International taxation: a guide for academics abroad.

Author:Dhanda, Michelle
  1. INTRODUCTION

    The United States Internal Revenue Service (IRS) and Department of the Treasury have fueled the forces of globalization since the early twentieth century. (NOTEREF _Ref80684203 \h \* MERGEFORMAT) Often considerations of international tax law focus on business "tax havens" or U.S. tax policy for American entities and their employees abroad. (NOTEREF _Ref80684203 \h \* MERGEFORMAT) American tax policies also affect individuals residing abroad, including those in academia. (NOTEREF _Ref80684203 \h \* MERGEFORMAT) Academics are one group who consistently travel to other nations, and their tax burden is relatively heavy. (NOTEREF _Ref80684203 \h \* MERGEFORMAT) Once preparation for an academic career is complete, however, academics abroad can take advantage of one very important tax benefit: income exclusion for U.S. tax purposes. (NOTEREF _Ref80684203 \h \* MERGEFORMAT) Further, academics are not required to pay foreign taxes while residing abroad under many bilateral tax treaties negotiated by the Department of Treasury. (NOTEREF _Ref80684203 \h \* MERGEFORMAT) Thus, academics may receive one particular benefit that others, even business people, may not. (NOTEREF _Ref80684203 \h \* MERGEFORMAT) The IRS has not welcomed the idea of academics working abroad, tax-free, because the purpose of this statutory exclusion in section 911 of the tax code was to assist American businesses competing abroad. (NOTEREF _Ref80684203 \h \* MERGEFORMAT) Despite the resistance from the IRS, however, public policy and equity are good grounds for continued academic tax exclusion, and the Department of Treasury's tax treaties support exclusion. (NOTEREF _Ref80684203 \h \* MERGEFORMAT)

    This Note will explain some of the tax consequences of academic sabbaticals abroad. (NOTEREF _Ref80684203 \h \* MERGEFORMAT) Specifically, Part II of this Note will provide a history of the applicable tax law, both congressional and administrative. (NOTEREF _Ref80684203 \h \* MERGEFORMAT) Part III will consider various hypothetical academic situations, and Part IV will demonstrate how academics may benefit from tax laws. (NOTEREF _Ref80684203 \h \* MERGEFORMAT) Finally, Part V will summarize the benefits and burdens of specific travel decisions. (NOTEREF _Ref80684203 \h \* MERGEFORMAT)

  2. HISTORY

    The IRS generally considers any accretion to the wealth of an American residing anywhere to be taxable. (NOTEREF _Ref80684203 \h \* MERGEFORMAT) Despite this universal claim, Congress also has excluded the income of Americans living abroad for almost as long as the tax system itself has existed. (NOTEREF _Ref80684203 \h \* MERGEFORMAT) The Department of the Treasury has strengthened this tax exclusion by negotiating a series of tax treaties around the world that specifically exempt academics from paying foreign taxes when abroad. (NOTEREF _Ref80684203 \h \* MERGEFORMAT) Corporate tax strategists embraced congressional exclusion as soon as it was available. (NOTEREF _Ref80684203 \h \* MERGEFORMAT) Academics taking sabbaticals should embrace these exclusions as well, by learning whether their sabbaticals conform to the requirements of section 911 and the applicable tax treaties. (NOTEREF _Ref80684203 \h \* MERGEFORMAT)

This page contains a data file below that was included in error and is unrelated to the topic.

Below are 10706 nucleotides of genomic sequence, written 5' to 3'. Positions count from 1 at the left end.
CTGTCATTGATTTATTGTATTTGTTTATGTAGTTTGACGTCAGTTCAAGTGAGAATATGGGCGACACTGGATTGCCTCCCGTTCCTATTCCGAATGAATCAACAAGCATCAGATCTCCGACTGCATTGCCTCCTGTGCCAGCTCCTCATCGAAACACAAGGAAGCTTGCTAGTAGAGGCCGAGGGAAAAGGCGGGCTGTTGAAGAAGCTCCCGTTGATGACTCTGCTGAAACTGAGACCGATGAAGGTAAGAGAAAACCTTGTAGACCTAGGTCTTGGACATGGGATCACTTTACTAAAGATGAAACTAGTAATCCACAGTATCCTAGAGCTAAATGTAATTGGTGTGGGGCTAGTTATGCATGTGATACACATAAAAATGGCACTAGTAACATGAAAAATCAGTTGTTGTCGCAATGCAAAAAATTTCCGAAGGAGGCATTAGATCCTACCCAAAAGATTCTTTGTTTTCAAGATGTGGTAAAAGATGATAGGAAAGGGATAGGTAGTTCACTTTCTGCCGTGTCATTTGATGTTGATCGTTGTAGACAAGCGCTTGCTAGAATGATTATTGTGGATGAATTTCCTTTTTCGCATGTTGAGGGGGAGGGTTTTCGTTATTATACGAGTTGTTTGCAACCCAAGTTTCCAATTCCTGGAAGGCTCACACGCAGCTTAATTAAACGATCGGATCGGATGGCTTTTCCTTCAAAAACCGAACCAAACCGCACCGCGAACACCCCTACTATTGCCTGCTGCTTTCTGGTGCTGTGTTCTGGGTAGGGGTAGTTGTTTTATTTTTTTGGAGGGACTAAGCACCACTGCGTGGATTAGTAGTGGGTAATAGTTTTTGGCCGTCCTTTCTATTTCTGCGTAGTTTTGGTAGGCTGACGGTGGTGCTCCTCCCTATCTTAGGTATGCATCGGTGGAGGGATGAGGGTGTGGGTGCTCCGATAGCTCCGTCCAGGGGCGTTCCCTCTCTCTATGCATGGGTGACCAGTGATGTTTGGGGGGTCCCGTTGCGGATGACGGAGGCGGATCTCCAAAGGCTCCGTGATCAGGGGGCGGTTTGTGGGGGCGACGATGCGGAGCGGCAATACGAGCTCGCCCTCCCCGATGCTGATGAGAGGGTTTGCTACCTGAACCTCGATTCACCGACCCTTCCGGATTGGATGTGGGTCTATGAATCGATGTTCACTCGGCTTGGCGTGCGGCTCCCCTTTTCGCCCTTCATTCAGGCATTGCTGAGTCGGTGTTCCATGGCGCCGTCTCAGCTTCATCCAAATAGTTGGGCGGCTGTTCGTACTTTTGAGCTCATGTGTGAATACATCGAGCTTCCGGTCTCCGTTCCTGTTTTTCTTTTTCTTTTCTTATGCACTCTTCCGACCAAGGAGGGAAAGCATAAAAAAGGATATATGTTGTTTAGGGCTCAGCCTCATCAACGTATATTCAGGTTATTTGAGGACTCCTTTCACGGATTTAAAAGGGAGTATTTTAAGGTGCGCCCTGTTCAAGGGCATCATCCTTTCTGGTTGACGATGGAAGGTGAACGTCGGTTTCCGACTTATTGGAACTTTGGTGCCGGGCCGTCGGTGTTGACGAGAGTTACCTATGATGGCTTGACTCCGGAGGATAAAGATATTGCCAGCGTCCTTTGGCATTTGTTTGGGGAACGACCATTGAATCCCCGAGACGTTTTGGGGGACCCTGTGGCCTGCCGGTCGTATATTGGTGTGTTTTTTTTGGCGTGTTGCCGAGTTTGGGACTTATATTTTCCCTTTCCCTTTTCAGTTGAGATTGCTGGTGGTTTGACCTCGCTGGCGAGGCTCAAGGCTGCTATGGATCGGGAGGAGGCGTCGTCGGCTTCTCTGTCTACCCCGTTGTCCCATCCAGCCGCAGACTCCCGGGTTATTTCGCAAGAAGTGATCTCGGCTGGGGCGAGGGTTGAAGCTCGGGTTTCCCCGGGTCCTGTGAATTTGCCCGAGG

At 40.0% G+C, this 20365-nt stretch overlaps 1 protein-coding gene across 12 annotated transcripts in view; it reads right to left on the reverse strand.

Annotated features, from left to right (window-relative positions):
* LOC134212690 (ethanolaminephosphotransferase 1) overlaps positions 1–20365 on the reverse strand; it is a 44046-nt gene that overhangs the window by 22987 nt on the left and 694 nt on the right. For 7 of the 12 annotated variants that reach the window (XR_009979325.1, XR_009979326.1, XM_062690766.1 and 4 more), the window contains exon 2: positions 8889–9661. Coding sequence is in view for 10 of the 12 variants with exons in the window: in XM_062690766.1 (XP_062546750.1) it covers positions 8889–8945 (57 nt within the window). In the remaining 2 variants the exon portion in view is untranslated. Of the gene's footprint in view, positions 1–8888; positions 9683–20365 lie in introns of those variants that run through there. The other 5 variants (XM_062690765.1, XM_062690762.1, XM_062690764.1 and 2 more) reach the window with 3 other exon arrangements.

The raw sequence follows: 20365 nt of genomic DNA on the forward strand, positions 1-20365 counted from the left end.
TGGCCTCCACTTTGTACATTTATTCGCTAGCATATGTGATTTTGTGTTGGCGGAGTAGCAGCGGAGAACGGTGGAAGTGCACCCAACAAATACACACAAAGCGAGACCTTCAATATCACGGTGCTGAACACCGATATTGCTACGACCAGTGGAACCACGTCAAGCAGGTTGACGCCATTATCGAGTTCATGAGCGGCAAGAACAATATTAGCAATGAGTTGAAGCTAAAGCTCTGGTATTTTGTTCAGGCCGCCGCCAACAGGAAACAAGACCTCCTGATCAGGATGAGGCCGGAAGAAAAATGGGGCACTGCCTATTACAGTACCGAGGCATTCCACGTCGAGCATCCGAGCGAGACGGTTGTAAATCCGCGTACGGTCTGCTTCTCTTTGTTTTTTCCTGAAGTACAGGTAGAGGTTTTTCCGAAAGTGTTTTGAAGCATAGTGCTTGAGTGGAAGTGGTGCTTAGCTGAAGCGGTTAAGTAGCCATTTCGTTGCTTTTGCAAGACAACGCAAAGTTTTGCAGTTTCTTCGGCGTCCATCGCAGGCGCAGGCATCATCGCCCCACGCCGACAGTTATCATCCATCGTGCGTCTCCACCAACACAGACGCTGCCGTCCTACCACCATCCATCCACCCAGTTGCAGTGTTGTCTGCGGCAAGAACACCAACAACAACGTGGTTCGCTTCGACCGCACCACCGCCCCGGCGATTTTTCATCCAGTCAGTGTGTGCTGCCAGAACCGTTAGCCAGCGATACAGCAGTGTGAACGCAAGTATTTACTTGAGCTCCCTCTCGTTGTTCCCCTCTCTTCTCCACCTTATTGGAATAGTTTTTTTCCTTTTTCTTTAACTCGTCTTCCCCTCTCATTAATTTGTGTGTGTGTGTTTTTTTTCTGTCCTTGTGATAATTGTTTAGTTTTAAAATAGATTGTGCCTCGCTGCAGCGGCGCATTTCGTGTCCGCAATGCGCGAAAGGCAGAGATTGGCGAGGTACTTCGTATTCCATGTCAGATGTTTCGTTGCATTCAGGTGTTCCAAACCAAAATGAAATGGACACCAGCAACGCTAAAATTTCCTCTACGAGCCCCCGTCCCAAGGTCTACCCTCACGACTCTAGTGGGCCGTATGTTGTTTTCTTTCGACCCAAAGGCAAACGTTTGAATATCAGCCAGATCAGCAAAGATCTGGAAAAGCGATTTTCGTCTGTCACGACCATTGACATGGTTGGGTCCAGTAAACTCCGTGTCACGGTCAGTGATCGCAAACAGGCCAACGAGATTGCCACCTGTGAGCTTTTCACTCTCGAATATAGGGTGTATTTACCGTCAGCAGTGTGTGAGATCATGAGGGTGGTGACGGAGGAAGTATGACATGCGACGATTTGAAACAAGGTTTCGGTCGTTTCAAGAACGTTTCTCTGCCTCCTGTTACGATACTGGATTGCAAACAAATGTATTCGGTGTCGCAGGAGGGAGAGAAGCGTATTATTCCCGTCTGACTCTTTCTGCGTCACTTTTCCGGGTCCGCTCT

1. Congressional Tax Law

      Unlike most other nations in the world, the United States taxes its citizens' income from any source. (NOTEREF _Ref80684203 \h \* MERGEFORMAT) A glance at the congressional history of American taxation, however, demonstrates that this worldwide system of taxation has been a problem for lawmakers since its inception. (NOTEREF _Ref80684203 \h \* MERGEFORMAT) The perception of unfairness in exempting income from taxation has rankled some Americans, particularly if no foreign taxes are paid, but American businesses continue to exploit this exception. (NOTEREF _Ref80684203 \h \* MERGEFORMAT) Academics should also take advantage of this exception. NOTEREF _Ref80684203 \h \* MERGEFORMAT

      The original purpose of Congress's income tax exemption for Americans abroad was "in the interest of foreign trade, to induce Americans to accept employment abroad and put American business on an equality with foreign competitors." (NOTEREF _Ref80684203 \h \* MERGEFORMAT) That narrow purpose was "broadened by 1951 to making all citizens residing and earning income outside the United States competitive, taxwise." (NOTEREF _Ref80684203 \h \* MERGEFORMAT) More specifically, taxpayers who found themselves "earning their foreign source income as teachers, come within the legislative purpose" of Section 911. (NOTEREF _Ref80684203 \h \* MERGEFORMAT) The congressional decision to exempt income originally was motivated by a sense of fairness and a concern that Americans would otherwise be tempted to renounce their citizenship. (NOTEREF _Ref80684203 \h \* MERGEFORMAT) As the Fifth Circuit intimated in dicta, encouraging teachers and professors to travel abroad can and should be an equally compelling reason. (NOTEREF _Ref80684203 \h \* MERGEFORMAT)